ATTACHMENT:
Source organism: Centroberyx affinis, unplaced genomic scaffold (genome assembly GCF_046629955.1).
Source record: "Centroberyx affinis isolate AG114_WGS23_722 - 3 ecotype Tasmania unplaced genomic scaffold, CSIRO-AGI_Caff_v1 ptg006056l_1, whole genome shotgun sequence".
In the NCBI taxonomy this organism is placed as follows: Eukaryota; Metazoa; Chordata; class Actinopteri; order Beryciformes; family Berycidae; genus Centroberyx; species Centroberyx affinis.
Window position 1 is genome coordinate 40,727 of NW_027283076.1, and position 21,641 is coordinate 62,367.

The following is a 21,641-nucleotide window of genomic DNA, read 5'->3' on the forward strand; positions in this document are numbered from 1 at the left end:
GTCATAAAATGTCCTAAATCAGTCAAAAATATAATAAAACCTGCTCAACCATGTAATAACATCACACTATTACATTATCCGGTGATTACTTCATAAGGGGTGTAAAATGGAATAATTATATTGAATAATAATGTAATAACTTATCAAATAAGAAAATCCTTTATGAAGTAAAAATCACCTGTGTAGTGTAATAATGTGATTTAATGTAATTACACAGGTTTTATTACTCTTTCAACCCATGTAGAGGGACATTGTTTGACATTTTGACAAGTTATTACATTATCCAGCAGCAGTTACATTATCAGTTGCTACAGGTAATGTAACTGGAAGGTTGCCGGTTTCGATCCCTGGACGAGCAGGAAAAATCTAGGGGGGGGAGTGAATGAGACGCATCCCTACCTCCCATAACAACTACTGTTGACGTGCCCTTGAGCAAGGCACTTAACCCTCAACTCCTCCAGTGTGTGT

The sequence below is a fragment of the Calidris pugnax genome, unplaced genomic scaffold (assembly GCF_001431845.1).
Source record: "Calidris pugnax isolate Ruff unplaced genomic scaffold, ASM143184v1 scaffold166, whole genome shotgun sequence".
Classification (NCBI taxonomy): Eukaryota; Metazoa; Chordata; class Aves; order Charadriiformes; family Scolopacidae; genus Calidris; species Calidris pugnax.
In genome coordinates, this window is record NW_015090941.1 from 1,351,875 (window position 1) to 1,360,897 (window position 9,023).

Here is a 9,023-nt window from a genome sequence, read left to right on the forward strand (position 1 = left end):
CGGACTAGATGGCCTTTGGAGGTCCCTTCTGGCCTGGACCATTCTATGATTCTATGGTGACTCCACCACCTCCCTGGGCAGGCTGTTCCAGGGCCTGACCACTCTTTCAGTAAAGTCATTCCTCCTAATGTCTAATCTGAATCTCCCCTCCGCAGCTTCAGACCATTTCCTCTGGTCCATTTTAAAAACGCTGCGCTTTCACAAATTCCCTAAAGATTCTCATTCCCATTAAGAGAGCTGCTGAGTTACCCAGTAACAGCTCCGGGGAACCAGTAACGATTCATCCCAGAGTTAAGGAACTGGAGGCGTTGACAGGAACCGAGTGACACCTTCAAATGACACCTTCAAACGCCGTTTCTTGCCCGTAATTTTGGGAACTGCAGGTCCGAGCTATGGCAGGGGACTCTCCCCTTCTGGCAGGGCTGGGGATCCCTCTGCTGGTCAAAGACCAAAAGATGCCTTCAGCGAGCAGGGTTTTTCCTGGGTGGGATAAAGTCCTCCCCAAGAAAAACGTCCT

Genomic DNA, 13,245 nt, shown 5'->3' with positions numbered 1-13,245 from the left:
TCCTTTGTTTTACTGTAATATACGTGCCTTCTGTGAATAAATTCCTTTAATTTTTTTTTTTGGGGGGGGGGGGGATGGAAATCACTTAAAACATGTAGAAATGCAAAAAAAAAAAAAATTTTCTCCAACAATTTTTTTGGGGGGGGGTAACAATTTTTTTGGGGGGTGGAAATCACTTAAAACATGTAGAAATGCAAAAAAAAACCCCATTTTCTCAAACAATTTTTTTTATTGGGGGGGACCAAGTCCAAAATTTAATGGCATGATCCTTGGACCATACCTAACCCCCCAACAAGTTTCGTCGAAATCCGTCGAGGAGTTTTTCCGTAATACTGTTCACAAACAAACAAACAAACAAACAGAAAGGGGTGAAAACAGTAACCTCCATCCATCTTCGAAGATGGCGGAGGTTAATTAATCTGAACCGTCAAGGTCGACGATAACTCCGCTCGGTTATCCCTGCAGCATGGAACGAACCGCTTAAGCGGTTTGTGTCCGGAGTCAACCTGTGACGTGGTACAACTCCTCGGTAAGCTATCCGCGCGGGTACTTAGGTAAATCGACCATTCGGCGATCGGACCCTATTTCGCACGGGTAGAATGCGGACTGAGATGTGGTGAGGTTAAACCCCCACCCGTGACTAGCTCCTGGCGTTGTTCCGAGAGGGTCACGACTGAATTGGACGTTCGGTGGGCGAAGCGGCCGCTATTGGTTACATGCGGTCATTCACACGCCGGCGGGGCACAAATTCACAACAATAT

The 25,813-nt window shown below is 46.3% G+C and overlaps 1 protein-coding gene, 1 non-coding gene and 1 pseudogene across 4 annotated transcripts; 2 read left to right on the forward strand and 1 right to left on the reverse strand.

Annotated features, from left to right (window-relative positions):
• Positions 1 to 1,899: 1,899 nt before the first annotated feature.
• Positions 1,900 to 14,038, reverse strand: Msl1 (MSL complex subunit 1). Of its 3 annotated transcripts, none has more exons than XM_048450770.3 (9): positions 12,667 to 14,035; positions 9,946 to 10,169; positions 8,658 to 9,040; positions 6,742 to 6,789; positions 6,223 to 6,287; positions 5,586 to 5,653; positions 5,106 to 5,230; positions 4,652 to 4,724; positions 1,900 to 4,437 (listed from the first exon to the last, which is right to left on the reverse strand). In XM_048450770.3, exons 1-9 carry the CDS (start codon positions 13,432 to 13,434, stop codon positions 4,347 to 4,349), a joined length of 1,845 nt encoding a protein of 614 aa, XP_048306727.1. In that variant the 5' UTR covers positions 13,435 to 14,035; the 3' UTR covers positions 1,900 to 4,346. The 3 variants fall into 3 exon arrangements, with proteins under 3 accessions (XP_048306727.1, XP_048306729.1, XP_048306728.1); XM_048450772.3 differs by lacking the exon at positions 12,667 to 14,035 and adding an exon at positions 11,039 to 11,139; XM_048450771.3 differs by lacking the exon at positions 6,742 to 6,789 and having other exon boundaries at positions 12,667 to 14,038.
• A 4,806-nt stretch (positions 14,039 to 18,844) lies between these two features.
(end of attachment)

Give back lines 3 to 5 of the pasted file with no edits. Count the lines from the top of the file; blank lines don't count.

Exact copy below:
In the NCBI taxonomy this organism is placed as follows: Eukaryota; Metazoa; Chordata; class Actinopteri; order Beryciformes; family Berycidae; genus Centroberyx; species Centroberyx affinis.
Window position 1 is genome coordinate 40,727 of NW_027283076.1, and position 21,641 is coordinate 62,367.

The following is a 21,641-nucleotide window of genomic DNA, read 5'->3' on the forward strand; positions in this document are numbered from 1 at the left end: